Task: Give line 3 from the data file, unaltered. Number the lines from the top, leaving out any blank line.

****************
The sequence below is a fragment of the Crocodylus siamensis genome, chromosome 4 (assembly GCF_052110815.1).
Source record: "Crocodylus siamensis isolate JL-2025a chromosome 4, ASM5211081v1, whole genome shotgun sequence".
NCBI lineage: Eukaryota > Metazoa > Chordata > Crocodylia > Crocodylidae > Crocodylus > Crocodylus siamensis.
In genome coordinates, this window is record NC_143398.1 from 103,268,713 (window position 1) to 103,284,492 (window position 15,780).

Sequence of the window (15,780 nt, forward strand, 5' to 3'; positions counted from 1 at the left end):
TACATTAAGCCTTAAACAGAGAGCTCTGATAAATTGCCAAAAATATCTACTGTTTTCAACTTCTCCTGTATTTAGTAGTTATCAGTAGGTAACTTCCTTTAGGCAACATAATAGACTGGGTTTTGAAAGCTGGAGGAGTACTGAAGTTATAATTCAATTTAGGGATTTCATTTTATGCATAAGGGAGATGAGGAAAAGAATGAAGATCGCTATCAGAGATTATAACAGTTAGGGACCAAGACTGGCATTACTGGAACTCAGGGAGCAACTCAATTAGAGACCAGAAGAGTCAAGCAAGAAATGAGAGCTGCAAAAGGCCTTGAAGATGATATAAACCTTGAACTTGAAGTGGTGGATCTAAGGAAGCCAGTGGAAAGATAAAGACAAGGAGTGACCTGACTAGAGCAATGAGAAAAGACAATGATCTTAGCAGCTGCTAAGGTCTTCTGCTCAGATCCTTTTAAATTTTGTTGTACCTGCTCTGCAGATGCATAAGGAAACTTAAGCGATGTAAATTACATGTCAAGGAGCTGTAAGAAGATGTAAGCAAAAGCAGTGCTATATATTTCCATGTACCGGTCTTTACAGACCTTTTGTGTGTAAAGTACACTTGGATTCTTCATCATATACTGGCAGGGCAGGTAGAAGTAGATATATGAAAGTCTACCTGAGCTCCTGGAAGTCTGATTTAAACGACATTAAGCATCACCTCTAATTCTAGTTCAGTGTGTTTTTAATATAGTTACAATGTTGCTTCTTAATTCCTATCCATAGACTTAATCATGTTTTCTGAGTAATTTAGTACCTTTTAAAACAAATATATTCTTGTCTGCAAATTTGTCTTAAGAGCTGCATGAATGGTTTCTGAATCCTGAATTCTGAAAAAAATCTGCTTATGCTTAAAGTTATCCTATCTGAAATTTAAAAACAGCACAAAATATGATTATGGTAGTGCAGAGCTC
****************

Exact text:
NCBI lineage: Eukaryota > Metazoa > Chordata > Crocodylia > Crocodylidae > Crocodylus > Crocodylus siamensis.